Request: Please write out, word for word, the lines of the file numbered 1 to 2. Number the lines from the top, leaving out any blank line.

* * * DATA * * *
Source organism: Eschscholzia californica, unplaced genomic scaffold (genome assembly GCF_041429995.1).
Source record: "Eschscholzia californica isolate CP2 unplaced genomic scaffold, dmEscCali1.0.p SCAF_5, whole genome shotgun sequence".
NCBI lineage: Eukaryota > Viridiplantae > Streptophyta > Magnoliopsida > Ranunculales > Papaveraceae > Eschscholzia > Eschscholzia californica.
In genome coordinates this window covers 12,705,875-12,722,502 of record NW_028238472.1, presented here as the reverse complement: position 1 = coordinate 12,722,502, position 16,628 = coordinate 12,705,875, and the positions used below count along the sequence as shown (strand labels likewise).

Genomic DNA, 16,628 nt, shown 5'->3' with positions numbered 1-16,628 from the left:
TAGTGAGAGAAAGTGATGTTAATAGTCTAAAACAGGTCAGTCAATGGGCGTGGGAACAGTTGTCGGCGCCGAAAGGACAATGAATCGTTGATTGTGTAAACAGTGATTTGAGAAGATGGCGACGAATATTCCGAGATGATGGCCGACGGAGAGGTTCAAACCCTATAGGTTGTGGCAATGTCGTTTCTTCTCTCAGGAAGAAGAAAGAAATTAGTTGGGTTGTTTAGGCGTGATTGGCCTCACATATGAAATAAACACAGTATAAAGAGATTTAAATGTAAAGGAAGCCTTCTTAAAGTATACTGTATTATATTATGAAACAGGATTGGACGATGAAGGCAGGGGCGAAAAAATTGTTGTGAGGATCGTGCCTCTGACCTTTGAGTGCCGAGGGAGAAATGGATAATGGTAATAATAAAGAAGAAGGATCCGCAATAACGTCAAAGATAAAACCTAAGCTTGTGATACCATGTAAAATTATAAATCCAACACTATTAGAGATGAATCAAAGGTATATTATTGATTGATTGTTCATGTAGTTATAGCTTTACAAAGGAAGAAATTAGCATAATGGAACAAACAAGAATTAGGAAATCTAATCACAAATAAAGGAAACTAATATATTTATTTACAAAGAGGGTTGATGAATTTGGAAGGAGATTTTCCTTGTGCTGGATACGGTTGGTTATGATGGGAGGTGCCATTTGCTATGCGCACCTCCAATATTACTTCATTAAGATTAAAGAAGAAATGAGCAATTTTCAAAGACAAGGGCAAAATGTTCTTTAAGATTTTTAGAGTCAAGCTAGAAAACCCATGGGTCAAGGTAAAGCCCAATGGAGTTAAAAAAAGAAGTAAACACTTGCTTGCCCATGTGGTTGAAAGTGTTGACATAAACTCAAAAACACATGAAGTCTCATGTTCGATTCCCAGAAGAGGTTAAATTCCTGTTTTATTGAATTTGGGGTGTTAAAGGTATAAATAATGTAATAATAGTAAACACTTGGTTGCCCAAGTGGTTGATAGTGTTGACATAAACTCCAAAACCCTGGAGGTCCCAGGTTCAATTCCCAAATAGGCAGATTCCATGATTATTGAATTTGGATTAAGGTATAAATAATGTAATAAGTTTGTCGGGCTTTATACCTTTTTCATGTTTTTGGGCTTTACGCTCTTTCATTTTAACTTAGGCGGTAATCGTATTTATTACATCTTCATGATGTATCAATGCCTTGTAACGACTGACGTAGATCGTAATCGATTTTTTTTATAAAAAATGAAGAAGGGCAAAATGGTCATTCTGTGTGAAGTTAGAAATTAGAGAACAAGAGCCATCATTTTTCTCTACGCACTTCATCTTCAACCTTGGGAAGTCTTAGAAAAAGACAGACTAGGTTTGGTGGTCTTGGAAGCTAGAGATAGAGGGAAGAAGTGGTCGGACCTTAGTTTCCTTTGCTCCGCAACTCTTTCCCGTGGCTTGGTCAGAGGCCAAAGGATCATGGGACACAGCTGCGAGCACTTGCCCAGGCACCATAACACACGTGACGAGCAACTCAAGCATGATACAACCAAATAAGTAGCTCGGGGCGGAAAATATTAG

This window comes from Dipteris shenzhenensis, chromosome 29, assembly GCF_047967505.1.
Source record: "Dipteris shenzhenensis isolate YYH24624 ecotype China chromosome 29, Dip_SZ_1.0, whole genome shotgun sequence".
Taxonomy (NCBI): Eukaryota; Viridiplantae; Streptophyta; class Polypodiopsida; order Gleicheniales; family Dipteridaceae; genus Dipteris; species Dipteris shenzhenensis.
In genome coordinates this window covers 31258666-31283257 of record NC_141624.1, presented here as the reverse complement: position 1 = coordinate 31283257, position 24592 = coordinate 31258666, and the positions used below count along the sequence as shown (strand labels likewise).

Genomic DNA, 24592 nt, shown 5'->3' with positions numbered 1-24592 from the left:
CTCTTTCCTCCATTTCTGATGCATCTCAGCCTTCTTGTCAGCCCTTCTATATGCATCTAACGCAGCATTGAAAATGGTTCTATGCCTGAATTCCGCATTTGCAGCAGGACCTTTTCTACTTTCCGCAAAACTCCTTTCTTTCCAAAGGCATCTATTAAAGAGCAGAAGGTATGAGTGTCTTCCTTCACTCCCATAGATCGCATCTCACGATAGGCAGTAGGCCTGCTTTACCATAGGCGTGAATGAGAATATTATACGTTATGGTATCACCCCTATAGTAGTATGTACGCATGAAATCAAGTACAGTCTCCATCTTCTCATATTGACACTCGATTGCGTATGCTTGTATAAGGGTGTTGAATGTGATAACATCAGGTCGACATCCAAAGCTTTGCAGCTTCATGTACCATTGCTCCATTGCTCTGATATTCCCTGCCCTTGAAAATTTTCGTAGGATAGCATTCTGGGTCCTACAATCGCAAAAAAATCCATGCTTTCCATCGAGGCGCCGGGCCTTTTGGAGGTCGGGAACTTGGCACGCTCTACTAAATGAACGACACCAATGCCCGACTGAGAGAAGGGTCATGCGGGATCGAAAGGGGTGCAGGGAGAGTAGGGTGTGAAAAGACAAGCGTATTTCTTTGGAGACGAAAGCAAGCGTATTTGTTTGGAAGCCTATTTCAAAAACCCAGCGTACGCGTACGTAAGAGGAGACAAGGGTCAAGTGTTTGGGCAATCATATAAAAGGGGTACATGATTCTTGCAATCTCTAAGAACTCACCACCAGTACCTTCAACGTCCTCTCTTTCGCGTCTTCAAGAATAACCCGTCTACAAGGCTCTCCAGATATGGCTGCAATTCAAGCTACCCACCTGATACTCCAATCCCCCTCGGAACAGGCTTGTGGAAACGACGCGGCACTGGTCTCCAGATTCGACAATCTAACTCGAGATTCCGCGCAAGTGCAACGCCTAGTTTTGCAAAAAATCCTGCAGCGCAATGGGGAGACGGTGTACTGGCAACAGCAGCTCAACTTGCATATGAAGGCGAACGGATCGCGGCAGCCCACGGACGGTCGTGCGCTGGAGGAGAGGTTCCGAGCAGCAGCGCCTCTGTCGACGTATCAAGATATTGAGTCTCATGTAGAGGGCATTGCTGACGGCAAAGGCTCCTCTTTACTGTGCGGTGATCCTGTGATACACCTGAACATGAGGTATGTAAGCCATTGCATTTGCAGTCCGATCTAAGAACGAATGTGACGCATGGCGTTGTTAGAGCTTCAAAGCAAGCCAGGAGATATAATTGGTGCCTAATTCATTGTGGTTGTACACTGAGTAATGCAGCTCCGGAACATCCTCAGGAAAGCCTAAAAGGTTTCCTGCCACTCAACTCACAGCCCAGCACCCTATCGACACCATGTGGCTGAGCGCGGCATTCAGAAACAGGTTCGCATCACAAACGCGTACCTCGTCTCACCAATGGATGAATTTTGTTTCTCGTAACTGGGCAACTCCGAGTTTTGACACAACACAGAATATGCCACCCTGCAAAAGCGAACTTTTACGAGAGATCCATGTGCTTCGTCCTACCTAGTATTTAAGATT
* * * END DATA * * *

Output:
Source organism: Eschscholzia californica, unplaced genomic scaffold (genome assembly GCF_041429995.1).
Source record: "Eschscholzia californica isolate CP2 unplaced genomic scaffold, dmEscCali1.0.p SCAF_5, whole genome shotgun sequence".